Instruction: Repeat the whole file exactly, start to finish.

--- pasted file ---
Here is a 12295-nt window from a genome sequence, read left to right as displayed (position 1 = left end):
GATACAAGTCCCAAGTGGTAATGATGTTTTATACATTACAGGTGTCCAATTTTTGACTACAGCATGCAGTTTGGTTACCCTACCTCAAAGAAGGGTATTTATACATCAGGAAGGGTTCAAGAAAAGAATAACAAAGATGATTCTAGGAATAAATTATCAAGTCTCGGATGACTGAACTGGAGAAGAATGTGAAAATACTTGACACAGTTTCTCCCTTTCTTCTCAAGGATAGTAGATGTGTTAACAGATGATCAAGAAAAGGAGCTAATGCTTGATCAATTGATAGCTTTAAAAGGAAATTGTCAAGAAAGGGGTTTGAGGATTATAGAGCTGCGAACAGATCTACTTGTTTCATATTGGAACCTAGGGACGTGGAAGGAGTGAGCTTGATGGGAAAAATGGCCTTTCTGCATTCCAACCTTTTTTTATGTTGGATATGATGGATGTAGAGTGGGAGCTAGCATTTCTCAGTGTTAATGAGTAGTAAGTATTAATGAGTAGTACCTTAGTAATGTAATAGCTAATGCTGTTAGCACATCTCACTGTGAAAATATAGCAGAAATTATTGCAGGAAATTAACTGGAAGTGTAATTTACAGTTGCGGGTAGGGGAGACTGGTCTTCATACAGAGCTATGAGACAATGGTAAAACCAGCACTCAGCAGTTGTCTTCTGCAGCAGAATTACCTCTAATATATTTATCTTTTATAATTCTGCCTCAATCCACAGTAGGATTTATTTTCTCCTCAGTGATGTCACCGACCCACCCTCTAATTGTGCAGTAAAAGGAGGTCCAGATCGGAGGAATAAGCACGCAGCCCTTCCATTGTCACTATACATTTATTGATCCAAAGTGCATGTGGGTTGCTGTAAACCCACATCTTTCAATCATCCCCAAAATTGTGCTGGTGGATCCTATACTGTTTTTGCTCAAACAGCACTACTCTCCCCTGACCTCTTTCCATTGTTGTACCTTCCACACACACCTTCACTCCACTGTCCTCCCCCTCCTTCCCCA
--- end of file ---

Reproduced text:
Here is a 12295-nt window from a genome sequence, read left to right as displayed (position 1 = left end):
GATACAAGTCCCAAGTGGTAATGATGTTTTATACATTACAGGTGTCCAATTTTTGACTACAGCATGCAGTTTGGTTACCCTACCTCAAAGAAGGGTATTTATACATCAGGAAGGGTTCAAGAAAAGAATAACAAAGATGATTCTAGGAATAAATTATCAAGTCTCGGATGACTGAACTGGAGAAGAATGTGAAAATACTTGACACAGTTTCTCCCTTTCTTCTCAAGGATAGTAGATGTGTTAACAGATGATCAAGAAAAGGAGCTAATGCTTGATCAATTGATAGCTTTAAAAGGAAATTGTCAAGAAAGGGGTTTGAGGATTATAGAGCTGCGAACAGATCTACTTGTTTCATATTGGAACCTAGGGACGTGGAAGGAGTGAGCTTGATGGGAAAAATGGCCTTTCTGCATTCCAACCTTTTTTTATGTTGGATATGATGGATGTAGAGTGGGAGCTAGCATTTCTCAGTGTTAATGAGTAGTAAGTATTAATGAGTAGTACCTTAGTAATGTAATAGCTAATGCTGTTAGCACATCTCACTGTGAAAATATAGCAGAAATTATTGCAGGAAATTAACTGGAAGTGTAATTTACAGTTGCGGGTAGGGGAGACTGGTCTTCATACAGAGCTATGAGACAATGGTAAAACCAGCACTCAGCAGTTGTCTTCTGCAGCAGAATTACCTCTAATATATTTATCTTTTATAATTCTGCCTCAATCCACAGTAGGATTTATTTTCTCCTCAGTGATGTCACCGACCCACCCTCTAATTGTGCAGTAAAAGGAGGTCCAGATCGGAGGAATAAGCACGCAGCCCTTCCATTGTCACTATACATTTATTGATCCAAAGTGCATGTGGGTTGCTGTAAACCCACATCTTTCAATCATCCCCAAAATTGTGCTGGTGGATCCTATACTGTTTTTGCTCAAACAGCACTACTCTCCCCTGACCTCTTTCCATTGTTGTACCTTCCACACACACCTTCACTCCACTGTCCTCCCCCTCCTTCCCCA